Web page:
The best piece of advice I ever received on developing my own career came from one of my law school professors, Lani Guinier. In my third year of law school, I took her capstone course on Practicing Public Interest Law. However, by that point, it had become apparent to me that, due in part to financial constraints created by my student loans, I might not in fact be practicing public interest law upon graduation. Despite my goal of becoming a lawyer to further my commitment to social justice and serve the public good, it looked pretty likely that I would end up accepting a job offer an a law firm (a great firm that had many partners who were committed to pro bono work, to be sure, but it wasn’t exactly Legal Aid).
On the last day of class, before she sent most of her students out into the world of Corporate America with heavy hearts and down-trodden dreams of serving the public, she offered a piece of advice that has stayed with me ever since, and guided my post-graduate vision of my career.
“Create your own personal board of directors. Throughout your life, enlist people who inspire you, believe in you, and support your vision. Appoint them to your personal board of directors, and make them hold you accountable to your vision for your own career and your own life.”
With this advice, I went forward from Harvard and into the practice of law.
But first, I appointed a director to the Board. Another professor of mine, Diane Rosenfeld, had served as the faculty advisor to the student organization that I ran, Students Organized for the Prevention of Domestic Violence. She had overseen my third year paper on integrated sexual violence courts in South Africa, and had come to know me well through my participation in her seminars on Gender and Law.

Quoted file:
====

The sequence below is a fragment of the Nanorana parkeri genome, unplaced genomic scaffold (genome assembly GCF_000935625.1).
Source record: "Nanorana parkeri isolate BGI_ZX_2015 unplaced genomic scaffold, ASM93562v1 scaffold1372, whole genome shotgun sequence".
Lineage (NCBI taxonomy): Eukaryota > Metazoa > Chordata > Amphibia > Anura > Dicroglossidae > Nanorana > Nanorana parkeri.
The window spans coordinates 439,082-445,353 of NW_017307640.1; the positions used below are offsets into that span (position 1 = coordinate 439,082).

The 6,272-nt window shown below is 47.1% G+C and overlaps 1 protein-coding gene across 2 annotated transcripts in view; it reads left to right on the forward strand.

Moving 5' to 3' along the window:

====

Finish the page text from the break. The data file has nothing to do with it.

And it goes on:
Professor Rosenfeld knew that I wanted to work in the field of women’s rights advocacy, and had dreams of using my legal skills to serve the public good. While she encouraged me to go straight into public interest law, she also knew that I wanted to go to work in a law firm to gain some practical litigation experience, develop some marketable legal skills, and secure my financial future. She was honored to be appointed to “my Board” and promised to help me never lose sight of my vision.
When I got to my law firm, I found another unlikely candidate for the Board. My mentor at the firm was a gregarious securities lawyer who was well-known for his commitment to recruiting the top law students to our firm each year, and for his brilliant legal mind, tireless work ethic, and legendary litigation skills.
However, he wasn’t known as someone with a strong pro bono practice or a particular interest in women’s rights advocacy. While I developed good relationships with several female partners at the firm who were well known for their work helping women in family law and asylum cases, I gravitated towards this male partner because of his impressive litigation skills in my practice area at the firm and our easy going rapport. He was fun to work with, even on the most intense cases, and I always felt like I learned something when I got a draft of a brief back from him, covered in handwritten comments.
But more than teaching me concrete skills, this partner mentor believed in my commitment to pro bono work, and supported my vision for what was already shaping up to be an unorthodox career. When he recruited me to the firm, he told me that I would be able to work on the pro bono cases in women’s rights advocacy, representing battered women in family law and asylum cases. When I took him up on his offer of employment, he was true to his word, and always made sure that I had time to work on these cases, even when we were extremely busy with billable matters.
When I decided that I wanted to apply for a one-year pro bono fellowship at a women’s rights organization that was offered by my firm, he said he was sad to lose me on his cases, but he wrote me a stellar letter of recommendation. I got the fellowship, and took one more step towards my dream of using my legal skills to combat violence against women. But, I’m looking forward to coming back to the firm working with this member of the Board again.
While at my legal services fellowship, I’m getting into court, running my own cases, and learning how to be a real litigator, Law and Order-style. But, I’m also working with and learning from many dedicated impassioned legal services attorneys. I have a feeling that a few more slots on the Board might be filled by the time this year is up.